Wednesday, April 29, 2015

Alternate Realities: Bringing Fictional Worlds to Life

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I was fortunate to attend the Alternate Realities: Bringing Fictional Worlds to Life panel at the Unitarian Universalist Church in Newburyport, MA. This was one of the panels at the Newburyport Literary Festival on Saturday, April 25, 2015. The panel was moderated by Robin Brenner, Teen Librarian of the Public Library of Brookline. Avi, Myfanwy Collins, Heather Demetrios and Lori Goldstein spoke at this thought-provoking panel. All of the presenters had very insightful things to say regarding world building, writing from experience and about publishing in general.

First, authors shared some of their favorite books. Demetrios mentioned she loves Little Women and The Lion, the Witch and the Wardrobe. Goldstein shared her love for Stephen King and Judy Blume. Avi enjoys The Wind and the Willows and Treasure Island.

Creating a world depends on the genre of the book that is going to be written. Realistic contemporary has a different approach than a full blown fantasy. Demetrios was able to create her worlds through sensory memory. For Exquisite Captive, Demetrios was inspired by the Arabian Nights and mentioned how sensory details are important and how culture and mythology helped create the world. She also traveled to Morocco in order add the necessary details for Exquisite Captive. Demetrios mentions how the closer you are to the character, the more you're entering the story through their eyes. You give readers a strong character to empathize with. No one is going to care about a flat character.

Goldstein approached the world building differently. Goldstein focused on what the main character is struggling with. What does the character want in life? Goldstein also wrote a book about genies, Becoming Jinn, but it is more of a contemporary fantasy. Researching about the Middle East and North Africa is crucial as well as researching names. Names have power and are important. Names will lead to other names.

Avi talked about the job of the writer. It is important to pull words of time that the reader will love today. By expressing a difference in place and time, it creates a wonderful story. The job of a writer is to make the words of a book intelligible by using language or details that are self-explanatory. If the language or details are not self-explanatory, it is the writer's job to describe such details. Avi also mentioned how historical fiction and fantasy are similar because of the laws of language. Avi describes how writers spend more time doing research and how the hard work has to appear natural within the book. He claims, "Hard writing makes easy reading. There is nothing you cannot find in books."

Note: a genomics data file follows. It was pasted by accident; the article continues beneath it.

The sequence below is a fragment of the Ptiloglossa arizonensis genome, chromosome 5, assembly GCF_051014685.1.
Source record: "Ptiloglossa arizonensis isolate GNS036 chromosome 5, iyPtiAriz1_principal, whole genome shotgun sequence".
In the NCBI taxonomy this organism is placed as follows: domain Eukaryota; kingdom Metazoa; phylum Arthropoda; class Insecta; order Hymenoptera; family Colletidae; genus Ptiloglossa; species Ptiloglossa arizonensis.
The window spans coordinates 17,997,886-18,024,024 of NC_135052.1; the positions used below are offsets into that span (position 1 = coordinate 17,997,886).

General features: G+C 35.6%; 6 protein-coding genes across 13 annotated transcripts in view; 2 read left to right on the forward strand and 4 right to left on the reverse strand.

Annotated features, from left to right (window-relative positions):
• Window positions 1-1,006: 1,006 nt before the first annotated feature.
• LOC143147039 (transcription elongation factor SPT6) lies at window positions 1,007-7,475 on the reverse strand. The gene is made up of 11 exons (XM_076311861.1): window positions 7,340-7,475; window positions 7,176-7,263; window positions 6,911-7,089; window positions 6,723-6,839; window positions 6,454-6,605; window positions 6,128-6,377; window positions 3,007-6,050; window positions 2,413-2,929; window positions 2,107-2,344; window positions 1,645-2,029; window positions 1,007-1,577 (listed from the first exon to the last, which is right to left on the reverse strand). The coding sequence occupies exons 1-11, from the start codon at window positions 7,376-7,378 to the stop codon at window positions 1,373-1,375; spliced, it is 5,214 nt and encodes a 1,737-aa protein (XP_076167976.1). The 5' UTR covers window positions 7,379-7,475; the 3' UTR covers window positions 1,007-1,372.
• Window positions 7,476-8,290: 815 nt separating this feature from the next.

The panelists discussed about writing from experience and how it shaped their books. Demetrios said her father has PTSD which led to her to write I'll Meet You There. She mentioned that by having something you care about or are obsessed about, it helps the writing process. Reality TV made her angry and that led to Something Real. Goldstein touched upon the journey about helping someone who is alone. Many teens often feel alone. Subconscious things come out while writing which shapes the story. Avi talks about how you have to "take something you have done and use it. Reinvent what you didn't do and give it life."

For inspiring writers, presenters talked about the publishing industry and how to get published. Demetrios mentions how you need to write a lot. She chose to go with traditional publishing because the book doesn't just become her book; it becomes a book shared between her agent, editor and everyone who pitches in to help the book get published. Goldstein tells the audience to work on the craft. You don't need to know someone in publishing to get your book published. Often the editors will request manuscripts from a slush pile. One thing Goldstein loves is how welcoming and generous the YA community is and I totally agree. I have met so many people through twitter and eventually met some of my twitter friends in person. Avi shared how people want to write but many don't want to learn about the publishing business. He mentions how you have to learn the business side of writing because it's crucial. In terms of publishing now and before, Avi touched upon how publishing is more corporate like and more of a business. The editor/author personal relationship is not there. Publishing is very markety and more competitive than before.

After the panel, book signing occurred in the front of the Unitarian Universalist Church. I enjoyed meeting authors before spending the rest of my afternoon meandering around State Street in Newburyport. If you have a chance to visit Newburyport, MA, I highly recommend it. It's such a cute coastal town with a lot of shops and eateries.

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